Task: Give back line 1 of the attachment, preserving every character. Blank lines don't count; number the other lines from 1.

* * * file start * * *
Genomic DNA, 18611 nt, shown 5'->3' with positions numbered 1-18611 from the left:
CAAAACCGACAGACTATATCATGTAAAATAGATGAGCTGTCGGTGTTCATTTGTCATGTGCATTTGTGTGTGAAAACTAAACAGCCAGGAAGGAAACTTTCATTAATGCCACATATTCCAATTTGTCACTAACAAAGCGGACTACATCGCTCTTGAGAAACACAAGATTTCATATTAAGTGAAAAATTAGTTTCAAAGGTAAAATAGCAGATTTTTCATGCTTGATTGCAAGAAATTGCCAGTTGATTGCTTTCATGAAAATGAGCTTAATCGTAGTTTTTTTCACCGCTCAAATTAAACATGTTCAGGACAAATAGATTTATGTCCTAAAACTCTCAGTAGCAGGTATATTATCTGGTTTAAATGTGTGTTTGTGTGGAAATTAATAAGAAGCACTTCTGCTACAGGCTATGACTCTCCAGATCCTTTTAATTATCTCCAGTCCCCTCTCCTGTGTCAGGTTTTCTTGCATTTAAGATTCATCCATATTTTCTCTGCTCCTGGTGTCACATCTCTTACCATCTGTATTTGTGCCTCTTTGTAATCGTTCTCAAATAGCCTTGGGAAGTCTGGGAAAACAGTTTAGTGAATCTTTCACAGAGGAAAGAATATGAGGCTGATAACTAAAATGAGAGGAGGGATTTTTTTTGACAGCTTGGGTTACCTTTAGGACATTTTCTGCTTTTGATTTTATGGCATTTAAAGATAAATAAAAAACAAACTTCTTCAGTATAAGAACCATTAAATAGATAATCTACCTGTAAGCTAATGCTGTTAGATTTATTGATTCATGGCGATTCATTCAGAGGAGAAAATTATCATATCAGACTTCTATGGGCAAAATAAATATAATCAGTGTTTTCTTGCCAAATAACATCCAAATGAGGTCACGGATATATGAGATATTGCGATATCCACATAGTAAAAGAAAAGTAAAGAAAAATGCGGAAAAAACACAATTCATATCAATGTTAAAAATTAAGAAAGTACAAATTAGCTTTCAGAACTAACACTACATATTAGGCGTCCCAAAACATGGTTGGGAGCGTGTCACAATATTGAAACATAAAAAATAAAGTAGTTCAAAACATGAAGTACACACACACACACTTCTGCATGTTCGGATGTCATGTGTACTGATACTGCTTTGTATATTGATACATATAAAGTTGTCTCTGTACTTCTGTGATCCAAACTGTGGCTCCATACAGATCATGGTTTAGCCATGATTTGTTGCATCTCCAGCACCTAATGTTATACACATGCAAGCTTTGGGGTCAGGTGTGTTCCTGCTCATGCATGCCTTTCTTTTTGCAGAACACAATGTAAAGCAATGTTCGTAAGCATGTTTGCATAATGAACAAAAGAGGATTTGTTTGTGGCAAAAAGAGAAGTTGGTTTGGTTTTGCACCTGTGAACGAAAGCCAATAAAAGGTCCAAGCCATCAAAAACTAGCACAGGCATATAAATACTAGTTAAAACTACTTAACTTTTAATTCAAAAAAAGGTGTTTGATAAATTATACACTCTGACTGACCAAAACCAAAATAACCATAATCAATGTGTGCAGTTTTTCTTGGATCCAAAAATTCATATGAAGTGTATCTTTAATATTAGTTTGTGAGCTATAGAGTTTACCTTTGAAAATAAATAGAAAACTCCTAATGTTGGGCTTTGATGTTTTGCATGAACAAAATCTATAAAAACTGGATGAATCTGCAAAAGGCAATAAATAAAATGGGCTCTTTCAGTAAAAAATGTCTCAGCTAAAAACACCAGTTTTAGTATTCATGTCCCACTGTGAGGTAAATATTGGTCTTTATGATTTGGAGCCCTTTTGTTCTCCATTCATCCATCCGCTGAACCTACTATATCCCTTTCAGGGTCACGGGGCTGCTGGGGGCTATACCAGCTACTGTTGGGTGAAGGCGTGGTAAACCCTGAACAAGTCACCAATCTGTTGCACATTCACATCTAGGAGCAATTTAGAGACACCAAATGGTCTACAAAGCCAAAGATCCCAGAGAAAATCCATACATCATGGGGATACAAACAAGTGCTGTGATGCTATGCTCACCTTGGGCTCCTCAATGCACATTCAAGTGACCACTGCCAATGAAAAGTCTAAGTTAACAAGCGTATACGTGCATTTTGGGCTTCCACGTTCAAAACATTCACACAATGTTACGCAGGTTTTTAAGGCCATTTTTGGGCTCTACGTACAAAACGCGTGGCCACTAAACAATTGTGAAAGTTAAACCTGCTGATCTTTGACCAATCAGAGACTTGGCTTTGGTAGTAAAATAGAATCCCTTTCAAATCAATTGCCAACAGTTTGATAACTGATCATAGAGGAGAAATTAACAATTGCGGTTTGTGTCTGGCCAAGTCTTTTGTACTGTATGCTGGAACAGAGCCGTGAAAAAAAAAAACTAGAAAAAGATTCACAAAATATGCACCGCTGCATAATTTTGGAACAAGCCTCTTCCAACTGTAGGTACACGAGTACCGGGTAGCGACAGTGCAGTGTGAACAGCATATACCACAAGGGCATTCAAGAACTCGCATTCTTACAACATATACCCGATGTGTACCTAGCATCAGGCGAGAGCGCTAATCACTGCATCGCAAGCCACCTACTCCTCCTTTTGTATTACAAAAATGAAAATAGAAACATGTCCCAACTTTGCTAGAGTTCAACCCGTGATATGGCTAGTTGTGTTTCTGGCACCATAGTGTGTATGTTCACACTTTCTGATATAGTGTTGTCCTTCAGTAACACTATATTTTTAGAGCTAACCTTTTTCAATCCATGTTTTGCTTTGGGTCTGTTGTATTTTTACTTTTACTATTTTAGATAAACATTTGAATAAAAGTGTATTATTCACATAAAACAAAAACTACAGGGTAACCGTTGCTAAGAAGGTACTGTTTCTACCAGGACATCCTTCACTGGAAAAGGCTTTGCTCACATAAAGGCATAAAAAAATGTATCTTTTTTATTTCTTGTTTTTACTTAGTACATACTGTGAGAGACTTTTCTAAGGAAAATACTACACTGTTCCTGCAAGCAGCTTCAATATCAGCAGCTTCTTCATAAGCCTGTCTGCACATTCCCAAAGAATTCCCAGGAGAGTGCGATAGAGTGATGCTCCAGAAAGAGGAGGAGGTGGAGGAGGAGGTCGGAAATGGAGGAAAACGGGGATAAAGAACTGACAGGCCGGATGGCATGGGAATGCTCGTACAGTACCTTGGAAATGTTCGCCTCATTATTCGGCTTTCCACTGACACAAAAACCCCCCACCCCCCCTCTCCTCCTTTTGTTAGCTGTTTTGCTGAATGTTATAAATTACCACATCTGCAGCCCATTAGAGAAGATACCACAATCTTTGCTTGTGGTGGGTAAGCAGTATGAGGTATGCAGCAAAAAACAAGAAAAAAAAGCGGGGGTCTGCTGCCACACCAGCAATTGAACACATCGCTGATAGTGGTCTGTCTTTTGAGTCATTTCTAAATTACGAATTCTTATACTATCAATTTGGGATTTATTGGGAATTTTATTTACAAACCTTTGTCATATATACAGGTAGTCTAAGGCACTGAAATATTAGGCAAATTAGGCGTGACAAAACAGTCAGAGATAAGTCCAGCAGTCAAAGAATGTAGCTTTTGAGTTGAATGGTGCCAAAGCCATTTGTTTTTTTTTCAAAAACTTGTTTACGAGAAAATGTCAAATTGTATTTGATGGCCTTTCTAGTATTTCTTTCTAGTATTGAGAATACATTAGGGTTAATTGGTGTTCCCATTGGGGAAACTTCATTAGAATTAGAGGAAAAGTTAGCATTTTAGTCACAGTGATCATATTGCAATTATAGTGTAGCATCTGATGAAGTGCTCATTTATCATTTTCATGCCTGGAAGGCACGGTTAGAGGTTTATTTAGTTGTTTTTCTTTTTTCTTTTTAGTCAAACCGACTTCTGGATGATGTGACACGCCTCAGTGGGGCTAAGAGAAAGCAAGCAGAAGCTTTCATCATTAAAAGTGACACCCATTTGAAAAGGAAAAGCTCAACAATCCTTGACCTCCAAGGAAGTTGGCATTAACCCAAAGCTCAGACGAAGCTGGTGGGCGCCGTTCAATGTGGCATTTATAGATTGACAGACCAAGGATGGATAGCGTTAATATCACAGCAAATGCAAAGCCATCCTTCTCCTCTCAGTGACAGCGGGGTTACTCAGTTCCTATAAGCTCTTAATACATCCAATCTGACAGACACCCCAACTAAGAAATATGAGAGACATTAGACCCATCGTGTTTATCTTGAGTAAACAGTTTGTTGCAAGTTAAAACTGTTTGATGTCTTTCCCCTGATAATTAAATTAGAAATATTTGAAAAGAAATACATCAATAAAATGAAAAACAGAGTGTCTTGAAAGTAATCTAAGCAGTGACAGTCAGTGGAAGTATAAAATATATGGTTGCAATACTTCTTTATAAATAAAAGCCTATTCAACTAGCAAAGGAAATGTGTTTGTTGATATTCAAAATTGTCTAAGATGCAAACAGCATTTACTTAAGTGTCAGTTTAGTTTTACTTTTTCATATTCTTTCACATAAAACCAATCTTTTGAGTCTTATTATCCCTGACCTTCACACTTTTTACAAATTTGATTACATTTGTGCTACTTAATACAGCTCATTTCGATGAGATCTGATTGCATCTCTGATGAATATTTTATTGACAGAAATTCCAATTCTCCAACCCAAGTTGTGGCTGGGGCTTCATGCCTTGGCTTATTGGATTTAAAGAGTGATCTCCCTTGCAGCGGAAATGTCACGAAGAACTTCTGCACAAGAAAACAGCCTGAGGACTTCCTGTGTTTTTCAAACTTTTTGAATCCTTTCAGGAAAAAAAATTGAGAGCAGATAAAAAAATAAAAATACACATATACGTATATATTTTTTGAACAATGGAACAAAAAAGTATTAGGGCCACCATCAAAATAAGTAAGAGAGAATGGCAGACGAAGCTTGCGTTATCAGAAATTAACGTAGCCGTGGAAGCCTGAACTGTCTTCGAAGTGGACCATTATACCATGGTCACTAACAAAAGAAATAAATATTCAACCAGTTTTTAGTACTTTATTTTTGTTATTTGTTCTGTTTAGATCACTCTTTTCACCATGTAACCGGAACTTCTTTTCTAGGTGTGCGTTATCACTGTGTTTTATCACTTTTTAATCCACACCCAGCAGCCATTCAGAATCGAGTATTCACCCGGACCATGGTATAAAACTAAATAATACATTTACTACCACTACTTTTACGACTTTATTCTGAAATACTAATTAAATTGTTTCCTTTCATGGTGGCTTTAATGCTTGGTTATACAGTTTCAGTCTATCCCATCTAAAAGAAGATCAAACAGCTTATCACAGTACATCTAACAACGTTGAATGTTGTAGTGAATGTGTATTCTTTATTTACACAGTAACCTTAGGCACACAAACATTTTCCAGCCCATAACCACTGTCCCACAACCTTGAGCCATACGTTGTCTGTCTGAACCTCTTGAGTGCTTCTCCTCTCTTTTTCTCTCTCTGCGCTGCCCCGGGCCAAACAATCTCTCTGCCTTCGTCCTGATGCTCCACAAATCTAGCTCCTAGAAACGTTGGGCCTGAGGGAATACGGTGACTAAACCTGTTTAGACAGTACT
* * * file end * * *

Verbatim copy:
Genomic DNA, 18611 nt, shown 5'->3' with positions numbered 1-18611 from the left: